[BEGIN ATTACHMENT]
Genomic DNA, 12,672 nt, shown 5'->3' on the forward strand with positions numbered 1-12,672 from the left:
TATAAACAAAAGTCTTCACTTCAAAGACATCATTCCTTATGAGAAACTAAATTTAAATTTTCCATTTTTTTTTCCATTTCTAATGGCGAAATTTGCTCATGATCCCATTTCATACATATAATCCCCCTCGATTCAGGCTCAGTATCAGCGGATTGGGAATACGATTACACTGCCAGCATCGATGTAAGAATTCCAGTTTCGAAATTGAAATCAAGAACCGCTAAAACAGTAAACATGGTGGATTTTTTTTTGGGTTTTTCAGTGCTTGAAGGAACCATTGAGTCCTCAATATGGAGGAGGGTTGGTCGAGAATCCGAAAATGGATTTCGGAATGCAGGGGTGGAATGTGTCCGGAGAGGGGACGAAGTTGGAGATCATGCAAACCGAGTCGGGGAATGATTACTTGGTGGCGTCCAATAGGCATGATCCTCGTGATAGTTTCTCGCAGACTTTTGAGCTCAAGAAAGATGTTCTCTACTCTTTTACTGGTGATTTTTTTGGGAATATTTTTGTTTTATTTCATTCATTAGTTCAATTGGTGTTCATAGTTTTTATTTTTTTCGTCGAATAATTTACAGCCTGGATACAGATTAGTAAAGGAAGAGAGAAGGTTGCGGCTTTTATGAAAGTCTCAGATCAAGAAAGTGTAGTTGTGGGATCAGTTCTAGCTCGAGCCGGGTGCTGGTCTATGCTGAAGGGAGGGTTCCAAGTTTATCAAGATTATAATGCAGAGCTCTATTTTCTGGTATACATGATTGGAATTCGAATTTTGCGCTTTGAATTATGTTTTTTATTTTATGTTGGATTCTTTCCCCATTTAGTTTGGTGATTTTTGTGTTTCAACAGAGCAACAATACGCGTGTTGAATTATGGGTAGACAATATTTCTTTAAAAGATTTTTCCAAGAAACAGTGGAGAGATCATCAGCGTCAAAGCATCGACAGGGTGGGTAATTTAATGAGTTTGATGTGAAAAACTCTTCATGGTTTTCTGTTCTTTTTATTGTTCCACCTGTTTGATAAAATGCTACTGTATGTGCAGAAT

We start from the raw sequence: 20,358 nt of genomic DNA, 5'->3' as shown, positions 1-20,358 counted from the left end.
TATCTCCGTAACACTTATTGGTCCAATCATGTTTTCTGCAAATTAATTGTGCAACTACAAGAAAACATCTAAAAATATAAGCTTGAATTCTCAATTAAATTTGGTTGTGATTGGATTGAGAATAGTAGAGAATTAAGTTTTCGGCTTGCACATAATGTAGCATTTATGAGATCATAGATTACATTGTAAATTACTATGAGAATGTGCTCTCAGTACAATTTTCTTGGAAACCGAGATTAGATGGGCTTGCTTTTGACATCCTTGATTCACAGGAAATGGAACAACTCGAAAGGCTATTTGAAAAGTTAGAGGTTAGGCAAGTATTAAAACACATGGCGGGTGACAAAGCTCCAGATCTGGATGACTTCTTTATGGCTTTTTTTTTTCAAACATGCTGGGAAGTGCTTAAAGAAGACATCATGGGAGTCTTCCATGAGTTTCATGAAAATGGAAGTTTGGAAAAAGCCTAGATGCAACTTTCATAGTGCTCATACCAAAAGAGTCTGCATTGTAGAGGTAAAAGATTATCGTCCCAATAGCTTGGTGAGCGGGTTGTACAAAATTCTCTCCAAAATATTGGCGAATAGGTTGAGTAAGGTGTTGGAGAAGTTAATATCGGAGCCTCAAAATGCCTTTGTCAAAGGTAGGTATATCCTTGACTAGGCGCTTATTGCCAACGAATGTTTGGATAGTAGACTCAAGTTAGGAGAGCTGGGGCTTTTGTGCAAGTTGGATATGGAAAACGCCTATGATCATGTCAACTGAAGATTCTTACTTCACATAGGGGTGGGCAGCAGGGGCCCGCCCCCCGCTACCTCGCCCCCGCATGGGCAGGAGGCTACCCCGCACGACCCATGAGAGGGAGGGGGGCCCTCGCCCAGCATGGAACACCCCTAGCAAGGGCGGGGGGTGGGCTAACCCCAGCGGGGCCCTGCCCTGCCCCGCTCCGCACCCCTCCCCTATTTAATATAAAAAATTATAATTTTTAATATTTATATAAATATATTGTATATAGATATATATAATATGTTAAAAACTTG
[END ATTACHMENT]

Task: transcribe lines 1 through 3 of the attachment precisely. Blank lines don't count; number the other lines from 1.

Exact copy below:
Genomic DNA, 12,672 nt, shown 5'->3' on the forward strand with positions numbered 1-12,672 from the left:
TATAAACAAAAGTCTTCACTTCAAAGACATCATTCCTTATGAGAAACTAAATTTAAATTTTCCATTTTTTTTTCCATTTCTAATGGCGAAATTTGCTCATGATCCCATTTCATACATATAATCCCCCTCGATTCAGGCTCAGTATCAGCGGATTGGGAATACGATTACACTGCCAGCATCGATGTAAGAATTCCAGTTTCGAAATTGAAATCAAGAACCGCTAAAACAGTAAACATGGTGGATTTTTTTTTGGGTTTTTCAGTGCTTGAAGGAACCATTGAGTCCTCAATATGGAGGAGGGTTGGTCGAGAATCCGAAAATGGATTTCGGAATGCAGGGGTGGAATGTGTCCGGAGAGGGGACGAAGTTGGAGATCATGCAAACCGAGTCGGGGAATGATTACTTGGTGGCGTCCAATAGGCATGATCCTCGTGATAGTTTCTCGCAGACTTTTGAGCTCAAGAAAGATGTTCTCTACTCTTTTACTGGTGATTTTTTTGGGAATATTTTTGTTTTATTTCATTCATTAGTTCAATTGGTGTTCATAGTTTTTATTTTTTTCGTCGAATAATTTACAGCCTGGATACAGATTAGTAAAGGAAGAGAGAAGGTTGCGGCTTTTATGAAAGTCTCAGATCAAGAAAGTGTAGTTGTGGGATCAGTTCTAGCTCGAGCCGGGTGCTGGTCTATGCTGAAGGGAGGGTTCCAAGTTTATCAAGATTATAATGCAGAGCTCTATTTTCTGGTATACATGATTGGAATTCGAATTTTGCGCTTTGAATTATGTTTTTTATTTTATGTTGGATTCTTTCCCCATTTAGTTTGGTGATTTTTGTGTTTCAACAGAGCAACAATACGCGTGTTGAATTATGGGTAGACAATATTTCTTTAAAAGATTTTTCCAAGAAACAGTGGAGAGATCATCAGCGTCAAAGCATCGACAGGGTGGGTAATTTAATGAGTTTGATGTGAAAAACTCTTCATGGTTTTCTGTTCTTTTTATTGTTCCACCTGTTTGATAAAATGCTACTGTATGTGCAGAAT

We start from the raw sequence: 20,358 nt of genomic DNA, 5'->3' as shown, positions 1-20,358 counted from the left end.